Published January 9, 2018, by St. Martin’s Press
Genre: Historical Fiction / Mystery
Format: Audiobook (Audio CDs)
Narrator: Barrie Kreinik
Pages: 384 (Hardcover)
It was very hard to rant while accepting a cup of tea.
So, after typing that quote I will pour my tea and decide not to rant. But I can’t rave either. The English Wife was nothing that I expected it to be, to my great dissatisfaction.
Since I listened to this via audio CDs (from my local library), I popped in the first CD and prepared myself for a perfect historical fiction about a mysterious murder and a well-to-do family in New York in the late 1800s. After the third CD, I was still waiting for the story to take off. After the fifth, I was wondering whether I had picked up the wrong case – surely this is not the book by Lauren Willig that I was so looking forward to!
It hurt to kill a dream, like tearing petals off a rose in full bloom.
Here’s why my expectations were so high: Annabelle and Bayard Van Duyvil are throwing the gathering of the season. Their Twelfth Night Ball is very well-attended and everyone who is anyone is dressed to the nines (in costume, of course). So when Janie Van Duyvil (pronounced “van DIE-vuhl”) finds her brother, Bay, dead and her sister-in-law missing during the ball, she knows it was not a murder-suicide as the newspapers later claim. Janie is sure that there is more to Bay’s death than anyone could ever imagine.
Doesn’t that sound totally captivating?
The mystery of Bay’s death and Annabelle’s disappearance is only one of the plot points: Annabelle’s past in England – complete with a shadowy bad-guy, Janie’s headstrong and worldly cousin Ann who seems to have it out for her for some reason, and Janie’s oppressive mother who clipped Janie’s wings long ago and who constantly reminds her how much she resents her.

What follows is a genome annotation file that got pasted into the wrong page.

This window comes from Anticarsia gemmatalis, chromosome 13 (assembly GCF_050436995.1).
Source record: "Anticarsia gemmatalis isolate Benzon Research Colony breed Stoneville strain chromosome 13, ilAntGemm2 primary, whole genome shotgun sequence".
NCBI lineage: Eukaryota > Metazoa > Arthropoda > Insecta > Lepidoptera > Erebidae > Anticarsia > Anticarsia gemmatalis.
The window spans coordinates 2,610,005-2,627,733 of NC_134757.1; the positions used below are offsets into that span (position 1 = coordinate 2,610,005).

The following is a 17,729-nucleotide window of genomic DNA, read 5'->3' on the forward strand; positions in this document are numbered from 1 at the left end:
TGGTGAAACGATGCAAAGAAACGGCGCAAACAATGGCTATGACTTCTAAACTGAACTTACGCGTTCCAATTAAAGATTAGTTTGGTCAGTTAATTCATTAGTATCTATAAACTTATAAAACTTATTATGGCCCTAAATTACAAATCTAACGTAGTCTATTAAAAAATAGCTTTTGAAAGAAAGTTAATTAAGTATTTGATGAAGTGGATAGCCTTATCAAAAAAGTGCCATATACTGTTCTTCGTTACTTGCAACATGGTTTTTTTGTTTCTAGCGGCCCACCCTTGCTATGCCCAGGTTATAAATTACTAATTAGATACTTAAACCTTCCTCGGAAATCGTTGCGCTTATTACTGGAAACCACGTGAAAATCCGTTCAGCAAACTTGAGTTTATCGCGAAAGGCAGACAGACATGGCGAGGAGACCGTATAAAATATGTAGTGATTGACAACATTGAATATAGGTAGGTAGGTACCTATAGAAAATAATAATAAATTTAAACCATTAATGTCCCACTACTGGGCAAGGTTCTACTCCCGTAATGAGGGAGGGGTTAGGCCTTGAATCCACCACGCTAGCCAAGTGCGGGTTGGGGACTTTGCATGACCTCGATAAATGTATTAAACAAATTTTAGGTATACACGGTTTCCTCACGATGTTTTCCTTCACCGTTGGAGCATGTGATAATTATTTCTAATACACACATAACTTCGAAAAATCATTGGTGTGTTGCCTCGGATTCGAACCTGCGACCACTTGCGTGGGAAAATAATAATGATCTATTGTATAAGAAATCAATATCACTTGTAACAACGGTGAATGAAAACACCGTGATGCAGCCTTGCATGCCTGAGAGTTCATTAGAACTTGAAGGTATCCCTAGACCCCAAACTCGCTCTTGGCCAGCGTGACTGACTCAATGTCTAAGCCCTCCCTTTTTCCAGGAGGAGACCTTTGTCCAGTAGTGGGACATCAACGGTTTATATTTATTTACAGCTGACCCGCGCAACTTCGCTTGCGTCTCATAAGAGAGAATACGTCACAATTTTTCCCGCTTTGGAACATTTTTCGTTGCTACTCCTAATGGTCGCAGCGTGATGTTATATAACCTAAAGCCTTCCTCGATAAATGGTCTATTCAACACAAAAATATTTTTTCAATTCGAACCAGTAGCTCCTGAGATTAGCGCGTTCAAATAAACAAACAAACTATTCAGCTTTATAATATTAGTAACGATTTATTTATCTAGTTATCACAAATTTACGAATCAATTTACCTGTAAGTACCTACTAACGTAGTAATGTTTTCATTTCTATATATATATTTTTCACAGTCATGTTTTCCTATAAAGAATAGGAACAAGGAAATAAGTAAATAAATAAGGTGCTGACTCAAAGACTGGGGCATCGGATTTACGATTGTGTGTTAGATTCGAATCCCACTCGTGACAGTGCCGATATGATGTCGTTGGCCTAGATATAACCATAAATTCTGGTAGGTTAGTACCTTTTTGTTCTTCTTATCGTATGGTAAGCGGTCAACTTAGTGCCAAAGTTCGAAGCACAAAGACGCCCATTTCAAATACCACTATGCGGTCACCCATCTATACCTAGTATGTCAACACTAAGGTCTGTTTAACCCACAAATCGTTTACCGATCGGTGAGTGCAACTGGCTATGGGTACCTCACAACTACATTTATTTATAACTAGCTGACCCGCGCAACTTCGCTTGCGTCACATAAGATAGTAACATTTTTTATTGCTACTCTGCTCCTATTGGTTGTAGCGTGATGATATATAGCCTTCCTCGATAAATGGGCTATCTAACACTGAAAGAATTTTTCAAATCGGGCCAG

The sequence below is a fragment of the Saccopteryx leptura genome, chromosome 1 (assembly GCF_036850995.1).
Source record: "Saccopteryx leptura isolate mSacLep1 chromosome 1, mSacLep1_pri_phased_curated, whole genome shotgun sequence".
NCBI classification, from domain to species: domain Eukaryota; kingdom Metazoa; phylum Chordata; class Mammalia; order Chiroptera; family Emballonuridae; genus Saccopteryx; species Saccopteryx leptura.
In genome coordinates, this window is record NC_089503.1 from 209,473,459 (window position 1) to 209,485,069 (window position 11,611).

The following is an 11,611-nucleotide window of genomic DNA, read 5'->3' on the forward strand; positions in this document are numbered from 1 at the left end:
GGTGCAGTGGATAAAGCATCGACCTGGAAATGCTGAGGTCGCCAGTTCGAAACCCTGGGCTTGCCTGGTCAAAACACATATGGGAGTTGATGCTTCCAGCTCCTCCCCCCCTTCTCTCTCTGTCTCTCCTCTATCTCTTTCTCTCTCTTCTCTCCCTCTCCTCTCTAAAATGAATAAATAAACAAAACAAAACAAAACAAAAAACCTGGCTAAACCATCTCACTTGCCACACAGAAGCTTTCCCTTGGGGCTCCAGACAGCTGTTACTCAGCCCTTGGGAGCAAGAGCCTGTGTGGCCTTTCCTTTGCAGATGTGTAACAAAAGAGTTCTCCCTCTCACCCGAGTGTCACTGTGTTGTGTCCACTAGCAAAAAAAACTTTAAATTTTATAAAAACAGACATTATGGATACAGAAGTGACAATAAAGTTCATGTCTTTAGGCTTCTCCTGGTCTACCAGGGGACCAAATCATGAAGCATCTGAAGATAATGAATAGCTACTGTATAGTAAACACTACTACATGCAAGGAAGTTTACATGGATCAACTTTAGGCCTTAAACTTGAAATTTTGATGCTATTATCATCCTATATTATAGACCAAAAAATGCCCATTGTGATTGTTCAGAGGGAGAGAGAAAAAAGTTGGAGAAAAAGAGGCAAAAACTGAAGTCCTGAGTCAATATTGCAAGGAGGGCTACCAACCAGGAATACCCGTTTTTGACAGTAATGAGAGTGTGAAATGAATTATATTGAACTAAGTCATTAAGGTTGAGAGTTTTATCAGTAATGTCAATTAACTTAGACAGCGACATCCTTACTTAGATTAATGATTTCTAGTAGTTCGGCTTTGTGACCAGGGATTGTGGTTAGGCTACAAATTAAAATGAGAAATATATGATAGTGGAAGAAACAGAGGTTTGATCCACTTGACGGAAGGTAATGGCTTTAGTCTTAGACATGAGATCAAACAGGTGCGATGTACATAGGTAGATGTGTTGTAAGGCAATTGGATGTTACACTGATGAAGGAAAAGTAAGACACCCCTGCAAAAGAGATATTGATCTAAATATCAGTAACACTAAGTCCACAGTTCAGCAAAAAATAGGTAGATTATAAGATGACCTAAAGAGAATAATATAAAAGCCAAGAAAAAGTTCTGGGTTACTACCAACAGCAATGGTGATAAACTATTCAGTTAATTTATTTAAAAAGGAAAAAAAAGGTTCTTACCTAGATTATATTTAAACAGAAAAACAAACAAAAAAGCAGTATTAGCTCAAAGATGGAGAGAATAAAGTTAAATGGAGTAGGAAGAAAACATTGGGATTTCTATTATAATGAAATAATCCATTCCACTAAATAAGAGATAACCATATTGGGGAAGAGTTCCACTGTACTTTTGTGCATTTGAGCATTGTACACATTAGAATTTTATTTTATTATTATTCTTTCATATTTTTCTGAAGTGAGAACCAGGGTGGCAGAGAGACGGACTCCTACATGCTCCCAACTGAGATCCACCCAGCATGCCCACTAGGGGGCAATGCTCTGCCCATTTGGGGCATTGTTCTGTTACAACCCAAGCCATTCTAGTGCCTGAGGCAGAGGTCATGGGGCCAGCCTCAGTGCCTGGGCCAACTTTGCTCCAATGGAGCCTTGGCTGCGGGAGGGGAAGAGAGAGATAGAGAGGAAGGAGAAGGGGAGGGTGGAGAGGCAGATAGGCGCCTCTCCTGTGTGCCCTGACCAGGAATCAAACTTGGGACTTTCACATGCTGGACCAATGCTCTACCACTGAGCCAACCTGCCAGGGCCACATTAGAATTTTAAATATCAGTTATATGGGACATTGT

An untimely death (or two), an internal family war, shadowy enemies, and newspaper reporters sniffing for blood in the water at every turn. How can you go wrong with all that???
Unfortunately, it did.
What a very odd thing,’ said Janie, ‘to live and leave no mark.
Told across two (very close) timelines – which was often very confusing – and also told from different perspectives, the book’s storyline felt labored and the writing over-explanatory. I felt like I was trudging through the book instead of enjoying it.
I usually really enjoy historical fiction, but this one never took off for me. It had a really s-l-o-w start and despite a compelling mystery at the heart of it, it never seemed to pick up any speed or make me any more interested.
So why three stars instead of two? Two-star books usually aren’t enjoyable AND they make me mad at some point. This one got three because I wanted it to be good so badly, there were exactly two characters that I was rooting for, and the underlying mystery was rich enough that I wanted to know what really happened. So my initial and forced interest ultimately kicked it up a star.
About the Author
LAUREN WILLIG is also the author of the New York Times bestselling Pink Carnation series and a RITA Award-winner for Best Regency Historical for The Mischief of the Mistletoe. A graduate of Yale University, she has a graduate degree in English history from Harvard and a J.D. from Harvard Law School. She lives in New York City, where she now writes full time.
(Bio from MacMillan.com)